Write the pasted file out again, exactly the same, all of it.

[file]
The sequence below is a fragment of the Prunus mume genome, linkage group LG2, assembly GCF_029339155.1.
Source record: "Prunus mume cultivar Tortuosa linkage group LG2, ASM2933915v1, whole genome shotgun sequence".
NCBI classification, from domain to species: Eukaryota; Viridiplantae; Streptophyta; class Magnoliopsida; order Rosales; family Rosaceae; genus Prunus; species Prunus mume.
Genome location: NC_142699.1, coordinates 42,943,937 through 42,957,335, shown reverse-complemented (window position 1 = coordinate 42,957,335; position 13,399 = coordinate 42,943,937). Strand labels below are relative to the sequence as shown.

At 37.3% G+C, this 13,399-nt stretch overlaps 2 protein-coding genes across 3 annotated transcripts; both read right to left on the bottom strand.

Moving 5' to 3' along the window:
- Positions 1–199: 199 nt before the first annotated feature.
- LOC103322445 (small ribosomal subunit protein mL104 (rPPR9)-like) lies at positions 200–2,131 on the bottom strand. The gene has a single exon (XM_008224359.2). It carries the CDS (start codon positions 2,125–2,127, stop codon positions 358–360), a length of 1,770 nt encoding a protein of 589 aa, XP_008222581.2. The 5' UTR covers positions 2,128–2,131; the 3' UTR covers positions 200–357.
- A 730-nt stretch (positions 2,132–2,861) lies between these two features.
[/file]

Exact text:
The sequence below is a fragment of the Prunus mume genome, linkage group LG2, assembly GCF_029339155.1.
Source record: "Prunus mume cultivar Tortuosa linkage group LG2, ASM2933915v1, whole genome shotgun sequence".
NCBI classification, from domain to species: Eukaryota; Viridiplantae; Streptophyta; class Magnoliopsida; order Rosales; family Rosaceae; genus Prunus; species Prunus mume.
Genome location: NC_142699.1, coordinates 42,943,937 through 42,957,335, shown reverse-complemented (window position 1 = coordinate 42,957,335; position 13,399 = coordinate 42,943,937). Strand labels below are relative to the sequence as shown.

At 37.3% G+C, this 13,399-nt stretch overlaps 2 protein-coding genes across 3 annotated transcripts; both read right to left on the bottom strand.

Moving 5' to 3' along the window:
- Positions 1–199: 199 nt before the first annotated feature.
- LOC103322445 (small ribosomal subunit protein mL104 (rPPR9)-like) lies at positions 200–2,131 on the bottom strand. The gene has a single exon (XM_008224359.2). It carries the CDS (start codon positions 2,125–2,127, stop codon positions 358–360), a length of 1,770 nt encoding a protein of 589 aa, XP_008222581.2. The 5' UTR covers positions 2,128–2,131; the 3' UTR covers positions 200–357.
- A 730-nt stretch (positions 2,132–2,861) lies between these two features.